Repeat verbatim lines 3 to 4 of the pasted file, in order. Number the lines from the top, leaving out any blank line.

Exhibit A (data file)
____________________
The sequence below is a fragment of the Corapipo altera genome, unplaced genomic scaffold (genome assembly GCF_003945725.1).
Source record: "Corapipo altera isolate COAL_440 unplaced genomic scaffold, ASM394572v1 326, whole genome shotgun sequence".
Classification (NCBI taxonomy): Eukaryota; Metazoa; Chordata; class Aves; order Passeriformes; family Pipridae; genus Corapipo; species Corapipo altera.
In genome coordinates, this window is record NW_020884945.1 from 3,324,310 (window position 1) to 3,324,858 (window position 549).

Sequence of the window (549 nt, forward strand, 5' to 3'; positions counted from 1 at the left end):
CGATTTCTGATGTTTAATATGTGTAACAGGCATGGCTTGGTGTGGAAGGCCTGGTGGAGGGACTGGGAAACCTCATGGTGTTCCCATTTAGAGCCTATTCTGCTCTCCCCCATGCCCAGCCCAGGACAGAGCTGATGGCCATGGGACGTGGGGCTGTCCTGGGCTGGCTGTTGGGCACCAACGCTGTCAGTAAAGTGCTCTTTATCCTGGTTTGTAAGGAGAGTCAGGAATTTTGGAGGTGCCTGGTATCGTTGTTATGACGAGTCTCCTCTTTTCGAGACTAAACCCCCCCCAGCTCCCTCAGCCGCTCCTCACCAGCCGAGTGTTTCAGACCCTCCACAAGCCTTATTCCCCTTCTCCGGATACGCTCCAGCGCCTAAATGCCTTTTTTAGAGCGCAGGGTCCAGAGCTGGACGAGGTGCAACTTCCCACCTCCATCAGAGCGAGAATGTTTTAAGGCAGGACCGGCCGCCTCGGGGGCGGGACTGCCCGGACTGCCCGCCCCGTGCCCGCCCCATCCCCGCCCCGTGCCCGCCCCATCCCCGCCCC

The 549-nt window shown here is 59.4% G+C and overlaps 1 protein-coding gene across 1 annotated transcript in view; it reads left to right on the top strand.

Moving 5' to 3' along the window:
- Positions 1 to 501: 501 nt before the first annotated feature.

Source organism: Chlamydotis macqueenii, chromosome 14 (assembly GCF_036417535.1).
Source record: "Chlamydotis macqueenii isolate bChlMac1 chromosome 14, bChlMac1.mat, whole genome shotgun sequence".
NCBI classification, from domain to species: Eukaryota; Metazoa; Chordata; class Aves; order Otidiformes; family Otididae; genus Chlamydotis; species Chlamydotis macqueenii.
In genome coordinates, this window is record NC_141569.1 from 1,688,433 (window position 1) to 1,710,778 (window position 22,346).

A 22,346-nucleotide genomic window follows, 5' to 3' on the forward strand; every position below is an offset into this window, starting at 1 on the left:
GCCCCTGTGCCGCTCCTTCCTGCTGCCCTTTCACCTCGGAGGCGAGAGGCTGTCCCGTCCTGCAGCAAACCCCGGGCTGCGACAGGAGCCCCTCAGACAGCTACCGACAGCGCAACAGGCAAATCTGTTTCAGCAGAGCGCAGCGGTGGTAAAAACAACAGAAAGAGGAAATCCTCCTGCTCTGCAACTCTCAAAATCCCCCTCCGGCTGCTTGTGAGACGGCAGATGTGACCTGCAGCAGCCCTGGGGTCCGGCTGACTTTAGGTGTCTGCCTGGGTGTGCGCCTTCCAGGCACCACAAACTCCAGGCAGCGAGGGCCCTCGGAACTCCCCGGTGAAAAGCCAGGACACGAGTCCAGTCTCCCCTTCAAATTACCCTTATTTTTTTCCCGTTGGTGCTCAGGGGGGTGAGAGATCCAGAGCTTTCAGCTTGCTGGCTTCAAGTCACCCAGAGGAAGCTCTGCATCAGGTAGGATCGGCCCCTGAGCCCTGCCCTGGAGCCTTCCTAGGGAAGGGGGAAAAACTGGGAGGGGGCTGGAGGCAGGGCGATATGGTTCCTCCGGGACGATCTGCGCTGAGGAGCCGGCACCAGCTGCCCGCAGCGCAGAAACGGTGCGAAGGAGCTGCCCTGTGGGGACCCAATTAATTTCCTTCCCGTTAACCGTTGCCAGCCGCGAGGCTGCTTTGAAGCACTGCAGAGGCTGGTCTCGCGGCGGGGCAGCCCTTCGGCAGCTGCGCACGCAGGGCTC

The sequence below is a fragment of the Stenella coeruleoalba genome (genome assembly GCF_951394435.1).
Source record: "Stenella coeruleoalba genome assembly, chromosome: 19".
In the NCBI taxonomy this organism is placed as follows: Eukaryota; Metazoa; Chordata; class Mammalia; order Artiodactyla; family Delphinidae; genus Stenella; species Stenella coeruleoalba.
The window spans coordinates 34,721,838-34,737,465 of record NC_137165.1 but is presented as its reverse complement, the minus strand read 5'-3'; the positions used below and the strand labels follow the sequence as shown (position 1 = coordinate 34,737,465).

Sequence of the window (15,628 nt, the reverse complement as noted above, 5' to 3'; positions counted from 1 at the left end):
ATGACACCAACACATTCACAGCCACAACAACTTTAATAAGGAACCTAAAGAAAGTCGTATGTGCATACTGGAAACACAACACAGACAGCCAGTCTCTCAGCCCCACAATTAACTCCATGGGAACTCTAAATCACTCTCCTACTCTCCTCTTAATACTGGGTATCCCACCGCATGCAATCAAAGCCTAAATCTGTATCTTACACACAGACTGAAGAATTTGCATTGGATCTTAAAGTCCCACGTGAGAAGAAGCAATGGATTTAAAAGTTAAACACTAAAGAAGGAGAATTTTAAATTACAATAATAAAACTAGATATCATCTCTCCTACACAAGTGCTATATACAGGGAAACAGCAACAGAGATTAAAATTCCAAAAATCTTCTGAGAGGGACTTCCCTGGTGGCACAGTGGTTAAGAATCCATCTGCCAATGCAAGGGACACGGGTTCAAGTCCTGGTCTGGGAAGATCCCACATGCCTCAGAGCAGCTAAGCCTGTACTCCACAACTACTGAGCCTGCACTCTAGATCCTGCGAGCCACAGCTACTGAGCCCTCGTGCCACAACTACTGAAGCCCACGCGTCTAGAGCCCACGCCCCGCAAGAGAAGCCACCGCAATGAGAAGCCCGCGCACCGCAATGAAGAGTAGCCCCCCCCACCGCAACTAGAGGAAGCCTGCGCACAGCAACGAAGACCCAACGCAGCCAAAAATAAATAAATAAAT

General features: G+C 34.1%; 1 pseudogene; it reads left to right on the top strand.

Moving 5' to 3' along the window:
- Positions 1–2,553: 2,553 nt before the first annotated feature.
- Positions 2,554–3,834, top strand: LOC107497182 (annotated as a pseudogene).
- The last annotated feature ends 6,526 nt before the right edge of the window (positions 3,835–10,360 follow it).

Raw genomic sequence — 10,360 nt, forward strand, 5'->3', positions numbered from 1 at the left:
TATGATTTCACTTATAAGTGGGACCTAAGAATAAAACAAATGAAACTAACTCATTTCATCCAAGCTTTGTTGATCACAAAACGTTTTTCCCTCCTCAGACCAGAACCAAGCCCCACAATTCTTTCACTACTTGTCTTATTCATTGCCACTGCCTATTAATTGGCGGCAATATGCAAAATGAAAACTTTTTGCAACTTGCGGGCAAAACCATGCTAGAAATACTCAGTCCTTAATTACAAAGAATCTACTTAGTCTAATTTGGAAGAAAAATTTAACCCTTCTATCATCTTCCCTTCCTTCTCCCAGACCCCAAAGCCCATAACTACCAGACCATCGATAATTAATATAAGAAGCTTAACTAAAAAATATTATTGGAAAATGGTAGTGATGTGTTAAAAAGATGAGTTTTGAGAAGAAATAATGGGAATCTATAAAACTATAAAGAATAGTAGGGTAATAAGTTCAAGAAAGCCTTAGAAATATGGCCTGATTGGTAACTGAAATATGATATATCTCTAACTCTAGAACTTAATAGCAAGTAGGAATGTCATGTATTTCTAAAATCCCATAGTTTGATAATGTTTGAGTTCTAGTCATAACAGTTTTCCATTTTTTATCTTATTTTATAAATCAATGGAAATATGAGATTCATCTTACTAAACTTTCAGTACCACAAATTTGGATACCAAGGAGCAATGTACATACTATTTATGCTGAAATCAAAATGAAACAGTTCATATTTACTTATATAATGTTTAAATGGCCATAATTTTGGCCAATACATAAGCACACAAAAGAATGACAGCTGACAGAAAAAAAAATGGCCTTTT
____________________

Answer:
Classification (NCBI taxonomy): Eukaryota; Metazoa; Chordata; class Aves; order Passeriformes; family Pipridae; genus Corapipo; species Corapipo altera.
In genome coordinates, this window is record NW_020884945.1 from 3,324,310 (window position 1) to 3,324,858 (window position 549).